Student Aliese Sumner reflects on a challenging and unexpected GlobeTrek practicum experience
Going into GlobeTrek, I knew that the unplanned and the unexpected would be an inherent part of the journey. I even prayed that it would be. And yet somehow this desire didn’t translate well into being called back home due to a worldwide pandemic. The truth was that when I asked for unpredictability, what I really wanted was manageable excitement that lent to memorable experiences and fun stories. Despite going through all the formalities of submitting the trip to God, I approached GlobeTrek with a white knuckle grip and a paramount-of-my-life kind of anticipation. Although I have absolutely no intentions of trying to claim that Covid-19 emerged as a result of God trying to teach me a life lesson, I do know that the timing of these monumental events clashing was no surprise to God.
During the first one month portion of our trip, Melissa and I traveled through eight different countries, eleven different cities, and visited many more organizations and international workers. We learned lots and saw much. It’s hard to imagine how the first leg of the trip could have possibly gone better. That’s not to say there weren’t challenges or frustrations; we had our share. But just as I unknowingly wanted, they were all perfectly bite-sized and manageable. As we went from place to place, I maintained a course of subconscious control, keeping God in a safe, travel-sized box.
When Melissa and I parted ways for the six month individual placement portion, I felt myself getting renewed with fresh excitement. I was hungry for what was to come, wanting to dig deeper into one country, culture, and organization. The natural bumps of adjustment put aside, the first two weeks felt like a dream. My placement landed me in the small mountain town of Bulembu, Eswatini, complete with awe-inspiring views and engaging ministry. Similar to the first month of travel, I could not imagine much better. But it wasn’t long before the natural contours of life revealed itself in the form of a tragedy.
On November 3, 2019, a fatal car crash resulted in the death of a young Canadian family and a local Swazi young adult. I do not believe that it is my place to go into the specifics as I had only the brief pleasure of meeting these wonderful people. Nor do I have any interest in trying to rewrite what happened for my purposes. I do wish to say that who they were, and the events that unfolded after their death, has impacted me deeply in a life-long way. In the wake of their death, the sharp reality of the complexity of the human experience started to take shape in this small, highly interconnected town and organization. I found myself uniquely positioned in the place of being both an outsider and a friend. Emotional depth began to be a marker of my experience. As a result, reliance on God and trust in his plan became the only available option for both myself and many others. The town of Bulembu ached, and so did all of its international extensions. Raw, honest, Spirit-led community stepped in and filled up the hurting places. In moments of doubt and frustration, I read pre-written words, “God has you right where he wants you” and felt assurance in a previously unknown way. In the midst of irreplaceable loss, God was present and active.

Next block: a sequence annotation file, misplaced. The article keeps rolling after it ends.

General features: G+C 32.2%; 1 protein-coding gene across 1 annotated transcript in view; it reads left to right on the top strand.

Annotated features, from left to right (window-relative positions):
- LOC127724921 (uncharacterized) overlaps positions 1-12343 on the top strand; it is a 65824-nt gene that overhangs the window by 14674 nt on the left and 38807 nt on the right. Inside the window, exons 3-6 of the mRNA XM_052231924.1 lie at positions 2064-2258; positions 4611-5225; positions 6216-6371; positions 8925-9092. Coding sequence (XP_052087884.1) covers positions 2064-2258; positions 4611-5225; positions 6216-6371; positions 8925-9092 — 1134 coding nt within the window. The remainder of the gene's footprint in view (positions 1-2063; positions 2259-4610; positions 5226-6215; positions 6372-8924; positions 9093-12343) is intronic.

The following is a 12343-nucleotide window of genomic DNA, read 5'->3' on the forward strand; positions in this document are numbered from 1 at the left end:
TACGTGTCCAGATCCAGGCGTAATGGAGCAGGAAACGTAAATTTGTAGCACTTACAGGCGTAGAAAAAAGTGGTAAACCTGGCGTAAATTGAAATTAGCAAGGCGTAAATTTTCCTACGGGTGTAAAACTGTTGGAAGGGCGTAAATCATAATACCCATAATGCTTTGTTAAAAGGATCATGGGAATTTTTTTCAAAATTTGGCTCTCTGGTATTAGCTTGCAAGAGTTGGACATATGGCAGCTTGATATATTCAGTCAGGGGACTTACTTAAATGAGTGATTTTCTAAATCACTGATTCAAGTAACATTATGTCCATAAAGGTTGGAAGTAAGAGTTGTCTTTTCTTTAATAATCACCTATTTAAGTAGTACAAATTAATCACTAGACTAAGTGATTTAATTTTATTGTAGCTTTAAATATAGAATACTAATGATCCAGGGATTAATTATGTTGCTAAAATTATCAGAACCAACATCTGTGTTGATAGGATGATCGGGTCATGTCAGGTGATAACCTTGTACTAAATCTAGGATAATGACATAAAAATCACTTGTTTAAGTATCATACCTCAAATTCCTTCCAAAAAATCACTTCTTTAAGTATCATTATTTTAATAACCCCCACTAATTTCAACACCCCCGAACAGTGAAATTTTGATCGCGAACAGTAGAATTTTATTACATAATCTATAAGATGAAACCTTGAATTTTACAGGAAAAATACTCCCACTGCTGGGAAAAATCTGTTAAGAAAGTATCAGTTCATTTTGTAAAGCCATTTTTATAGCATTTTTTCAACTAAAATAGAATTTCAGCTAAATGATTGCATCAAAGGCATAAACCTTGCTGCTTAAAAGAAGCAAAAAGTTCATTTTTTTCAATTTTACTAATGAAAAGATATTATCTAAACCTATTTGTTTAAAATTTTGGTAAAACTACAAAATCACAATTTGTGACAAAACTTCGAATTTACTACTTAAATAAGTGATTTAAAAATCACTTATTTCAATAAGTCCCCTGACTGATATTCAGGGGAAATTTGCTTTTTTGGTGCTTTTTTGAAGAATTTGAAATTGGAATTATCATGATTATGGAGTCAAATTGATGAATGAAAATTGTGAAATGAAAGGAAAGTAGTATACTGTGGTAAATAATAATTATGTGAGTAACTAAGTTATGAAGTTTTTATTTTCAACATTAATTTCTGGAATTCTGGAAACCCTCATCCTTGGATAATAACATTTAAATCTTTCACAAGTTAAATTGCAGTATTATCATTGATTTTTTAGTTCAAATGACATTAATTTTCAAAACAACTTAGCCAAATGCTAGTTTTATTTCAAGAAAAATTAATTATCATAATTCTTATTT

Time continued to pass. I began to settle in to routine and establish relationships. I adjusted to one time zone and my suitcase was finally unpacked and tucked away out of sight and well out of mind. The first few weeks became the first few months, and soon enough Bulembu became more of a home than just a place I was visiting. In slow, small ways I began to tighten my grip again. I was open enough to have new experiences and learn new things, but I remained limited in my submission to God.